Shirley Yamauchi, a middle school teacher, told the outlet that she paid almost $1,000 for her 2-year-old son’s ticket. They were in Houston, on the second leg of a flight last week from Hawaii to Boston.
While awaiting takeoff, a male passenger approached and displayed his ticket to Yamauchi, which showed the same seat number as her son.
“It was very shocking. I was confused. I told him, I bought both of these seats,” she told KITV. “The flight attendant came by, shrugs and says ‘flights full’.”
Yamauchi thought it would be unwise to cause a scene, fearing that the flight attendants would have her dragged off the plane, as another United crew did with David Dao.
“I’m scared. I’m worried. I’m traveling with an infant. I didn’t want to get hurt. I didn’t want either of us to get hurt,” she explained to the outlet.
Consequently, the mother felt compelled to place the child on her lap, holding him in “contorted sleeping positions.”
KITV noted that FAA guidelines advise against holding a child during flight because it’s unsafe during moments of sudden turbulence.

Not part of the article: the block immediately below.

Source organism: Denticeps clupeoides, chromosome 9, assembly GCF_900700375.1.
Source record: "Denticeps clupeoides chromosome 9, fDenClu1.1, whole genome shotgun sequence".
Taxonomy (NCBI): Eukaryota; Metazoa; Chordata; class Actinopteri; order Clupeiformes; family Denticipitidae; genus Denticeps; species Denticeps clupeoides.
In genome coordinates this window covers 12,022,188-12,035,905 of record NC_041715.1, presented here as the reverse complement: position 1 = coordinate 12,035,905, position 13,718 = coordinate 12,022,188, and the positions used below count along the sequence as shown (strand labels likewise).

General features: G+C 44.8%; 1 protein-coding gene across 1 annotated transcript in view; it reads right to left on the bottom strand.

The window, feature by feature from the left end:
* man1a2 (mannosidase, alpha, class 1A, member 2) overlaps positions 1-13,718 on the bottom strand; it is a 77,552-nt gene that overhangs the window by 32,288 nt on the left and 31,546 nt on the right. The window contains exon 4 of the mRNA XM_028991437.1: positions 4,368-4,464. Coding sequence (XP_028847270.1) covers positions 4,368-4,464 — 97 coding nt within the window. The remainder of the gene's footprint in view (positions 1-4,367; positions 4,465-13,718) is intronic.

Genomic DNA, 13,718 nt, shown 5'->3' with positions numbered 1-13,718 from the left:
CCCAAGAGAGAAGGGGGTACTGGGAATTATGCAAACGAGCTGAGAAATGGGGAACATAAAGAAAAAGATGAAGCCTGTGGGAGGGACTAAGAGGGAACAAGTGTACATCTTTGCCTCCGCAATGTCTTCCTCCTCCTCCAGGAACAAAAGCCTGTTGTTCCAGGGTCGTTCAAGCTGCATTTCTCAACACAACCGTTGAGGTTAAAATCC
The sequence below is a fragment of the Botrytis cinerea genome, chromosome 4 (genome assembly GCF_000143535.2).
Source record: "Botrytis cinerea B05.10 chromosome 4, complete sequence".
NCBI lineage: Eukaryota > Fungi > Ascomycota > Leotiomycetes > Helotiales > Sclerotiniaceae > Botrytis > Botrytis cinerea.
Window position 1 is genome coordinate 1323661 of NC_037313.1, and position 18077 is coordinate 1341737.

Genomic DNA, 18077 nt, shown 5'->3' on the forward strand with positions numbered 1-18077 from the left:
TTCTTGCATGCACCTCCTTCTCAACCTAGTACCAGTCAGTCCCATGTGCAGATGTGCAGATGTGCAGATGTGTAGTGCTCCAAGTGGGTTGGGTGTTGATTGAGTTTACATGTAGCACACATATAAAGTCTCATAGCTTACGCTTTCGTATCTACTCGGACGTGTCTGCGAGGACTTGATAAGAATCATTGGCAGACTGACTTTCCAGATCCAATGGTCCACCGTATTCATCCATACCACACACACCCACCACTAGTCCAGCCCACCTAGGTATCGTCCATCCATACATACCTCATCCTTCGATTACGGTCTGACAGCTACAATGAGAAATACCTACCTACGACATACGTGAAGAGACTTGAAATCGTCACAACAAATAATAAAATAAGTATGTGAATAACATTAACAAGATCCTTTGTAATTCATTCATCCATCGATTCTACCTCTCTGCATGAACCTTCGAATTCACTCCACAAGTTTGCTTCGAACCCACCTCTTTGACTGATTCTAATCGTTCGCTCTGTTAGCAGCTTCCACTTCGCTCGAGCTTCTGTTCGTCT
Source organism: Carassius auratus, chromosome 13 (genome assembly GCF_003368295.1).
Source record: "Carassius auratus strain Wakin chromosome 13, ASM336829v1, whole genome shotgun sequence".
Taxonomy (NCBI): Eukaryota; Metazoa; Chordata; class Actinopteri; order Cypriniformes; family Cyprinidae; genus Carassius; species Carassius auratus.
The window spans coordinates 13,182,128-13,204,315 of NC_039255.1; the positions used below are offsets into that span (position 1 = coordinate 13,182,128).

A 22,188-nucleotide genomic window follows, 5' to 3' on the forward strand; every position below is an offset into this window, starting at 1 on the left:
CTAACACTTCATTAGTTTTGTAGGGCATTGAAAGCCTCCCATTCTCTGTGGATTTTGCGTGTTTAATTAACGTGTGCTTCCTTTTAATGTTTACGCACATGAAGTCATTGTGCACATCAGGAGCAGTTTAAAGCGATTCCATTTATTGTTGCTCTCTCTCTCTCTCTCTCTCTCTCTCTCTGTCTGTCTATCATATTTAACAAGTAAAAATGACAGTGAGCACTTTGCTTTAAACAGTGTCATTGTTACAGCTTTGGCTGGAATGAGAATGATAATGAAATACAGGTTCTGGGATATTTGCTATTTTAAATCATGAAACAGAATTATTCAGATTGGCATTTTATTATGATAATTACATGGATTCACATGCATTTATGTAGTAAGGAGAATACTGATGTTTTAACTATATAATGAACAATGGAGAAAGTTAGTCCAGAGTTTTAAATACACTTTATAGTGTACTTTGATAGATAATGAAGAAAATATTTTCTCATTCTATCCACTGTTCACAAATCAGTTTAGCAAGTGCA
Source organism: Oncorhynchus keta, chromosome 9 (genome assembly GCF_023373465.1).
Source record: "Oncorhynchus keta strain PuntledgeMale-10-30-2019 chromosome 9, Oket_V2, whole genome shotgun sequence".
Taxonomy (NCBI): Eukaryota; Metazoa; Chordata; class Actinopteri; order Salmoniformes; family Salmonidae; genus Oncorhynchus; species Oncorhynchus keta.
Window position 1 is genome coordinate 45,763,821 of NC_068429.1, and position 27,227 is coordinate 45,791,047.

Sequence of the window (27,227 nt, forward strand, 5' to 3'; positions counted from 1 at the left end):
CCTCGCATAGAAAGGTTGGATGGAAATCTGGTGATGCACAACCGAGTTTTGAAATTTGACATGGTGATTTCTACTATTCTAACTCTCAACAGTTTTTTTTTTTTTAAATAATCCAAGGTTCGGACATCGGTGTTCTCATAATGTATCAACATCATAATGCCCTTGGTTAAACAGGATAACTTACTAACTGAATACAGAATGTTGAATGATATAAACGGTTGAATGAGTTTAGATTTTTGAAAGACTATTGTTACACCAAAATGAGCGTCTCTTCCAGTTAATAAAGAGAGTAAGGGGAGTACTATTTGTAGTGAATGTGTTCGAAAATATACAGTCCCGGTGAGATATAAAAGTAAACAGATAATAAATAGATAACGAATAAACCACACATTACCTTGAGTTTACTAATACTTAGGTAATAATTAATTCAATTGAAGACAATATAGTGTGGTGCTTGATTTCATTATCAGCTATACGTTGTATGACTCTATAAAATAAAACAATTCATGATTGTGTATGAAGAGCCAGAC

The airline’s customer service personnel were unhelpful after she arrived in Boston, Yamauchi said. But as news spread, United contacted her on Tuesday with an offer to refund her son’s ticket and give her a travel voucher, NBC News reported.
United Airlines spokesman Jonathan Guerin issued this statement, via NBC:
“On a recent flight from Houston to Boston, we inaccurately scanned the boarding pass of Ms. Yamauchi’s son. As a result, her son’s seat appeared to be not checked in, and staff released his seat to another customer and Ms. Yamauchi held her son for the flight. We deeply apologize to Ms. Yamauchi and her son for this experience.”
NBC said Yamauchi doubts that there was a problem scanning her son’s ticket, and she finds the compensation offer insufficient because it doesn’t cover “pain and discomfort.”